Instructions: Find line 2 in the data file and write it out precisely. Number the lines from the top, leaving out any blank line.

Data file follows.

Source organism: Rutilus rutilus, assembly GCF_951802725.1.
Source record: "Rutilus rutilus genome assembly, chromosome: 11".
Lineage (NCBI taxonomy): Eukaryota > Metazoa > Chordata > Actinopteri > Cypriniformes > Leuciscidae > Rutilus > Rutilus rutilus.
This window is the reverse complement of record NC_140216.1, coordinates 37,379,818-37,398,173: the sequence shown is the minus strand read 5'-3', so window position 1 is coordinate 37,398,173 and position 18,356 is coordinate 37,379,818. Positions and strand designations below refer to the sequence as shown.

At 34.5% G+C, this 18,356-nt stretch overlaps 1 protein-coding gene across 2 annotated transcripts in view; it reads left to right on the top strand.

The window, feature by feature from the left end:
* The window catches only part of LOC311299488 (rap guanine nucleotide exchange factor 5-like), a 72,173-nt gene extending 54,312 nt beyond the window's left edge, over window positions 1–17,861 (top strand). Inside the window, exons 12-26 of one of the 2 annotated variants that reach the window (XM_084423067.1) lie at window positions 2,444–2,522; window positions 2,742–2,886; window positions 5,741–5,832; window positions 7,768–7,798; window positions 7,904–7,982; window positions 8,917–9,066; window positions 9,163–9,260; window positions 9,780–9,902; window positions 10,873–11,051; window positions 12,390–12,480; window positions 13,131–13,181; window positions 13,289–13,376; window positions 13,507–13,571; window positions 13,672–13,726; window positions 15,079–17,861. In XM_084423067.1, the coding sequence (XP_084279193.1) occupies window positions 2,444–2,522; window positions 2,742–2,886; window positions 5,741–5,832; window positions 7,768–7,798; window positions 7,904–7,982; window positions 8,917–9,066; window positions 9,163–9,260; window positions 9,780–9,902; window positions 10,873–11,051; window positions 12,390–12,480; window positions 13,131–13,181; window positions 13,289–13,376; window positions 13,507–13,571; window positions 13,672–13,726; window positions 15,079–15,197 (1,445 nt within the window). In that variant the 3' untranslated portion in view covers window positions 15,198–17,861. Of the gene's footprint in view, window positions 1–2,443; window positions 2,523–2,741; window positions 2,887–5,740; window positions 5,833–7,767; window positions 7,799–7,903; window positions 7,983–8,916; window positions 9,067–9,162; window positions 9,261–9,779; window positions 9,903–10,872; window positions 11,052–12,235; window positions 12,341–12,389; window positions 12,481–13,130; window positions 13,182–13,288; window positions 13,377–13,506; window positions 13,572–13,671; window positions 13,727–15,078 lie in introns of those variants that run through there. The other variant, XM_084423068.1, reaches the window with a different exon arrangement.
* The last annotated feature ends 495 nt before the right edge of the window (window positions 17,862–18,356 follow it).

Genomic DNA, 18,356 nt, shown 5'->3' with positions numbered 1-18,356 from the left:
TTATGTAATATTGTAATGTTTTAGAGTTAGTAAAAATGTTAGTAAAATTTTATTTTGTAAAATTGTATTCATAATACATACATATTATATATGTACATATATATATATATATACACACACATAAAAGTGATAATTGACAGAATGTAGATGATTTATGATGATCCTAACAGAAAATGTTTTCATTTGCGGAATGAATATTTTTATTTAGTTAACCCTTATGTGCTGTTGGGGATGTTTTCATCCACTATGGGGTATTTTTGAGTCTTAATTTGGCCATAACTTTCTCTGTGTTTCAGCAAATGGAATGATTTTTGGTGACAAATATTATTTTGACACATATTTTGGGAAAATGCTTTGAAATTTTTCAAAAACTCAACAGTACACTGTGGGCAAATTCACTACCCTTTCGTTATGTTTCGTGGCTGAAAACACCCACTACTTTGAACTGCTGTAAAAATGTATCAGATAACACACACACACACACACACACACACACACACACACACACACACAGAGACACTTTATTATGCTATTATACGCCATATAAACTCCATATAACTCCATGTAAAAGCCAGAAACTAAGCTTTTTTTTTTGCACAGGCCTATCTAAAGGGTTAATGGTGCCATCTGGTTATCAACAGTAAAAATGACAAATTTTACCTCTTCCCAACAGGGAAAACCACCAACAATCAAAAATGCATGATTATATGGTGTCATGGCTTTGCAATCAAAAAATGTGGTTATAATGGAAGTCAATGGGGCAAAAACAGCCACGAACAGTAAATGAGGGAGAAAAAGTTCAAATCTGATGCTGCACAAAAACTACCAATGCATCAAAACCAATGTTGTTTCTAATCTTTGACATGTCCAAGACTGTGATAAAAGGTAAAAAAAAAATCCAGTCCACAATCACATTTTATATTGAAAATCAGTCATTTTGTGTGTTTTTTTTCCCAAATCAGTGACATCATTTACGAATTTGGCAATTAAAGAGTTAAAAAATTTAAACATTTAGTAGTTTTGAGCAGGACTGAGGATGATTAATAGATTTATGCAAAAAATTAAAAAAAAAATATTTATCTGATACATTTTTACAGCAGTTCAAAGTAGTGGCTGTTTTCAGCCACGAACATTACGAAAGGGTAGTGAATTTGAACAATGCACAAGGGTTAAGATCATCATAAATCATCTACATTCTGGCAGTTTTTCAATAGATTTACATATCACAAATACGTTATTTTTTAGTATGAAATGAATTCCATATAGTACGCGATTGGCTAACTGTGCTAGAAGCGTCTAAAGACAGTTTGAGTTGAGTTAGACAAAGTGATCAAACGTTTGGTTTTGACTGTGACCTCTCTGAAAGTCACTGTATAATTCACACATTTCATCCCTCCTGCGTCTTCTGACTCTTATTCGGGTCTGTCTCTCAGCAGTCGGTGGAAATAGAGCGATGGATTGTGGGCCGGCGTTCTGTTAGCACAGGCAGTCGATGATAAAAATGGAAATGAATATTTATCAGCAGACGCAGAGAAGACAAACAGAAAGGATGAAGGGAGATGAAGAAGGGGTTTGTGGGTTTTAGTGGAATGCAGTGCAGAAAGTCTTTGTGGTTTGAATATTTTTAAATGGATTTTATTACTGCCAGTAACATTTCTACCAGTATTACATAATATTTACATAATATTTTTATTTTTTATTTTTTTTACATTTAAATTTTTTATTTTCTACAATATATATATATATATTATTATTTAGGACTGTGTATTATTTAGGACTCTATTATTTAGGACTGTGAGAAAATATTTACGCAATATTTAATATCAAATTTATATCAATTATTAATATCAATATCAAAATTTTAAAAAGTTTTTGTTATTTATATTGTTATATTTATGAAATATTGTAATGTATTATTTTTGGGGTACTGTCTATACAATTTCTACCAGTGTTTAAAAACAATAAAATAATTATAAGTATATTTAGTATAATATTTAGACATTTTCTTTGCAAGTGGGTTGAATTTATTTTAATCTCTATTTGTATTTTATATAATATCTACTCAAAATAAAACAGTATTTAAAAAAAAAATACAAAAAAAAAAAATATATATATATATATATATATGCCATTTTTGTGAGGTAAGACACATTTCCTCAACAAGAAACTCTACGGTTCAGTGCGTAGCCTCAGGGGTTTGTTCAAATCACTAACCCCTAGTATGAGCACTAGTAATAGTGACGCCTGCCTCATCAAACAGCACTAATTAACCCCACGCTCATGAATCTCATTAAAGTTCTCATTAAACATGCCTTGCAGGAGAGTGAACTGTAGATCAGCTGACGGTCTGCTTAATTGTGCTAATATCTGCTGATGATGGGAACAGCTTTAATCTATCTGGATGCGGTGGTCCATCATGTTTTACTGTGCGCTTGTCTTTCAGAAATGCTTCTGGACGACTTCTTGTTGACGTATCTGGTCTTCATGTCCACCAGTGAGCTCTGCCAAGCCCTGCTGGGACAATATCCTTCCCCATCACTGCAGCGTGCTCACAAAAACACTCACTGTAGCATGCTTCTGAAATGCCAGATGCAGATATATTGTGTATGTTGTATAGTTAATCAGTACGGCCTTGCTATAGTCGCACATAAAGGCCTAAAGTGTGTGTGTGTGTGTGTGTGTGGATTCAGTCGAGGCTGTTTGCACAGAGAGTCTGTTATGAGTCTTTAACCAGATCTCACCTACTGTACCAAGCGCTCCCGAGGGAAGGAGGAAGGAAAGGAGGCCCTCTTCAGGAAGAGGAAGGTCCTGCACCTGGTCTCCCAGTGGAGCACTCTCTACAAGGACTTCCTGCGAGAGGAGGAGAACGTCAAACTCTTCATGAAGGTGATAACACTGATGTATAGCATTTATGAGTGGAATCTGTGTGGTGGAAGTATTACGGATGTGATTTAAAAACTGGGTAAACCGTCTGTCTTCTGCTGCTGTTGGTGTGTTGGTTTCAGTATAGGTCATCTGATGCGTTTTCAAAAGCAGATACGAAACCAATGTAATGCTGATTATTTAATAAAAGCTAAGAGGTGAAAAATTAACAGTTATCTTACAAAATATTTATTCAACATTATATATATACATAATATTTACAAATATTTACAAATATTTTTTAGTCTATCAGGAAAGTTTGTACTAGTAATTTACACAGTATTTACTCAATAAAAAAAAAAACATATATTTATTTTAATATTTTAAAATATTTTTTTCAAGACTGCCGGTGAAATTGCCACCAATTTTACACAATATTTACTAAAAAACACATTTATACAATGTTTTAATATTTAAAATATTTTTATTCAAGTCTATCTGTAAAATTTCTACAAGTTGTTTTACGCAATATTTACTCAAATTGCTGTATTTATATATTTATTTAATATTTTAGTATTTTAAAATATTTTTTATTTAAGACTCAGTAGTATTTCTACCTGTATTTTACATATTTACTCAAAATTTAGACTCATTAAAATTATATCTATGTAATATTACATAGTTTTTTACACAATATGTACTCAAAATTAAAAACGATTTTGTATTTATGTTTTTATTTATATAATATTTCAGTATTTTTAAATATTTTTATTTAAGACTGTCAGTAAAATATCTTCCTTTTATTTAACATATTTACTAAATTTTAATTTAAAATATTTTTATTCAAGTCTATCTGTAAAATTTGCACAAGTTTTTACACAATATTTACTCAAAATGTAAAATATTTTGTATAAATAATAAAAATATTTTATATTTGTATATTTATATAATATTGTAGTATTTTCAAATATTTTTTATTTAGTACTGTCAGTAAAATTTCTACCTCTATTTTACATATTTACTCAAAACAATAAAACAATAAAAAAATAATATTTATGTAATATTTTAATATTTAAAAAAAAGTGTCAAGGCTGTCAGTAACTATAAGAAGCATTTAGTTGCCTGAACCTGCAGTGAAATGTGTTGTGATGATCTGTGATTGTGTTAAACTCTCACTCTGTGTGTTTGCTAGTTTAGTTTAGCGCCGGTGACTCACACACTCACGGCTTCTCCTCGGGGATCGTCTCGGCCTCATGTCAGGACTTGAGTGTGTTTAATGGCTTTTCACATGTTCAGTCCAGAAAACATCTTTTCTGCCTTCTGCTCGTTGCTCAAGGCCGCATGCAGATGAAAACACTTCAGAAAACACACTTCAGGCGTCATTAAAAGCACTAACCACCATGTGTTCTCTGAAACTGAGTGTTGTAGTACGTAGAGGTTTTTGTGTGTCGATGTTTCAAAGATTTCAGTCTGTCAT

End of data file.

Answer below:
Source record: "Rutilus rutilus genome assembly, chromosome: 11".